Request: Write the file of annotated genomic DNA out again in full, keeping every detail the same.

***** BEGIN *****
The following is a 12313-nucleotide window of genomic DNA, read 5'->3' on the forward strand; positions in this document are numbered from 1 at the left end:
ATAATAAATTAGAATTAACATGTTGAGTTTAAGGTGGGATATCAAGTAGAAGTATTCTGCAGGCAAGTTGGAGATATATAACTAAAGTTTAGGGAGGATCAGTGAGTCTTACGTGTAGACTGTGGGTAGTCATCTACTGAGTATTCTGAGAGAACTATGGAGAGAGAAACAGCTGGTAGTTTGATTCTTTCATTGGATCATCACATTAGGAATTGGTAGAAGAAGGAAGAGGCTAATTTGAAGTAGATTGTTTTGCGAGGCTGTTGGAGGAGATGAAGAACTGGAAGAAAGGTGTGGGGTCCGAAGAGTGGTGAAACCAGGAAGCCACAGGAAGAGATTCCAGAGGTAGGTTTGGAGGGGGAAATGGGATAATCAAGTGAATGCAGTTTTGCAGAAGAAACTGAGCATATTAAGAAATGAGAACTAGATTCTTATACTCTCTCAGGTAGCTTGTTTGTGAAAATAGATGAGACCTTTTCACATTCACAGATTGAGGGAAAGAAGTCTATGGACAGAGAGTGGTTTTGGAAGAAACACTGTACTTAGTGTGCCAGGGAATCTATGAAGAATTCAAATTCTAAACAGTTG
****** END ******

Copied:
The following is a 12313-nucleotide window of genomic DNA, read 5'->3' on the forward strand; positions in this document are numbered from 1 at the left end:
ATAATAAATTAGAATTAACATGTTGAGTTTAAGGTGGGATATCAAGTAGAAGTATTCTGCAGGCAAGTTGGAGATATATAACTAAAGTTTAGGGAGGATCAGTGAGTCTTACGTGTAGACTGTGGGTAGTCATCTACTGAGTATTCTGAGAGAACTATGGAGAGAGAAACAGCTGGTAGTTTGATTCTTTCATTGGATCATCACATTAGGAATTGGTAGAAGAAGGAAGAGGCTAATTTGAAGTAGATTGTTTTGCGAGGCTGTTGGAGGAGATGAAGAACTGGAAGAAAGGTGTGGGGTCCGAAGAGTGGTGAAACCAGGAAGCCACAGGAAGAGATTCCAGAGGTAGGTTTGGAGGGGGAAATGGGATAATCAAGTGAATGCAGTTTTGCAGAAGAAACTGAGCATATTAAGAAATGAGAACTAGATTCTTATACTCTCTCAGGTAGCTTGTTTGTGAAAATAGATGAGACCTTTTCACATTCACAGATTGAGGGAAAGAAGTCTATGGACAGAGAGTGGTTTTGGAAGAAACACTGTACTTAGTGTGCCAGGGAATCTATGAAGAATTCAAATTCTAAACAGTTG